Students who are admitted into the Doctor of Psychology (PsyD) in Clinical Psychology degree program will be responsible for completing the program requirements that are in effect at the time of their admission. The school retains the right to modify these requirements in accordance with the demands of the profession of psychology. To be eligible for graduation, students must meet the following requirements.
- The satisfactory completion of 98 semester credit hours. The total credit hours must include:
- 69 credit hours of core courses.
- 2 credit hours of Professionalization Group.
- 12 credit hours (two years) of practicum and practicum seminar groups.
- A minimum of 12 credit hours of general electives.
- 3 credit hours of Clinical Research Project.
- Successful completion of the Comprehensive Examination no later than the beginning of the fifth year.
- Successful completion of all sections of the Clinical Competency Evaluation (CCE).
- Successful completion of a 2,000-hour internship, in not less than 12 and not more than 24 months.
- Successful completion of the Clinical Research Project.
- GPA of at least "B" (3.0 on a scale of 4.0).
- Completion of these requirements within seven years of matriculation into the program.
- A completed Petition to Graduate submitted to campus administration
Consistent with our practitioner-scholar model and goals, this program can help you learn the knowledge and skills needed to critically evaluate professional literature, use this literature to inform your professional practice, and engage in research that aligns with your career objectives. Students’ learning is informed by current empirical research, and they are taught to critically evaluate literature and to assess outcomes in a manner consistent with the model of the local clinical scientist. Informal research training is embedded across the curriculum. Formal training in research methods and statistical analysis occurs in two required semester-long courses; with this knowledge and experience, you may then begin work on your Clinical Research Project (CRP).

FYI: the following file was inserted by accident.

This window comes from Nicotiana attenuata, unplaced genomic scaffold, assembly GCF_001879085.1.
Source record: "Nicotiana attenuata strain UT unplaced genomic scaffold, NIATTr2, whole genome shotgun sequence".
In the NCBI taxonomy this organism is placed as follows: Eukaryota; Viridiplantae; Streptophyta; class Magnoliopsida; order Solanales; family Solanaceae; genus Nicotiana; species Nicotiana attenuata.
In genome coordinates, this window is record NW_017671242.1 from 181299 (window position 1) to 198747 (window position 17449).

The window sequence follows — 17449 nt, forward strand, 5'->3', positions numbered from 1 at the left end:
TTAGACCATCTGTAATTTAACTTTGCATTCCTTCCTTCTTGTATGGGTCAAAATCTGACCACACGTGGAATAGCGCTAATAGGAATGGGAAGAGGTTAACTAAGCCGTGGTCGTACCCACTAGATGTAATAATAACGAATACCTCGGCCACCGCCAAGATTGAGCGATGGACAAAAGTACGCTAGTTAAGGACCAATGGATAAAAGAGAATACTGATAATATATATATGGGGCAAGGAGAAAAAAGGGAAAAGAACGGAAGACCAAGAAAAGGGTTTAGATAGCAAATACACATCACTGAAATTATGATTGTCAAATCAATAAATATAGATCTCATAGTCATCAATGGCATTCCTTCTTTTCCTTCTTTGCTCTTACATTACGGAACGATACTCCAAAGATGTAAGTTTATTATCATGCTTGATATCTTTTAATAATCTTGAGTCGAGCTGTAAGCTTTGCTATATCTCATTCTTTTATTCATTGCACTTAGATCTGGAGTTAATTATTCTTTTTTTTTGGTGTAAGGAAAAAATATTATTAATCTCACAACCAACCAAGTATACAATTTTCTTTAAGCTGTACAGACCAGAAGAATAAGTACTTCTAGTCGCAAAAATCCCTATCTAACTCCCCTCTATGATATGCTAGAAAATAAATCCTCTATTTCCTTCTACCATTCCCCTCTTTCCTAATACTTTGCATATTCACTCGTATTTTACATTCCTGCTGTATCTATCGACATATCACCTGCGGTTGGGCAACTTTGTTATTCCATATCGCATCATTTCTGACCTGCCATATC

The Clinical Research Project (CRP)
The CRP is an opportunity for you to produce an original, scholarly research contribution in an area of clinical psychology, while simultaneously developing and refining the skills necessary to integrate your clinical knowledge with research literature. During this project, you are expected to:
- Significantly deepen your knowledge about a particular area (or areas) of clinical psychology
- Sharpen your critical thinking and writing skills
- Develop and apply skills in research methodology
The CRP requires you to analyze and synthesize psychological literature, to develop and investigate original research questions, and to discuss how that investigation can be integrated back into the psychological literature. CRPs may involve original empirical research using quantitative, qualitative, or mixed methodologies, or other approaches appropriate to the topic area.
The Clinical Research Project can serve as a launching point for students and alumni to pursue further scholarship such as publications and presentations, often in collaboration with program faculty. Recent examples of such collaboration include:
- Brandt, C. (2012). Equine-facilitated psychotherapy as a complimentary treatment intervention. Minnesota School of Professional Psychology. Presented at the Minnesota Psychological Association Annual Convention: Minneapolis, MN.
- Hobbs, J.D.J., Kushner, M.G., Lee, S.S., Reardon, S.M., & Maurer, E.W. (2011). Meta-analysis of supplemental treatment for depressive and anxiety disorders in patients being treated for alcohol dependence. The American Journal on Addictions, 00, 1-11.
- Shrode, T., Poe, T., Pileggi, B., Brennan, E., McLeod, J., & Romero, R. (2014). Virtual reality exposure therapy for combat-related Posttraumatic Stress Disorder: A meta-analysis. Manuscript submitted for publication.
- Young, R., Boys, C. & Bennett, M. A. (2013). Comparing externalizing behaviors of children diagnosed with FASD versus ADHD. Poster session presented at the Research Society on Alcoholism's 36th Annual Scientific Meeting, Orlando, FL.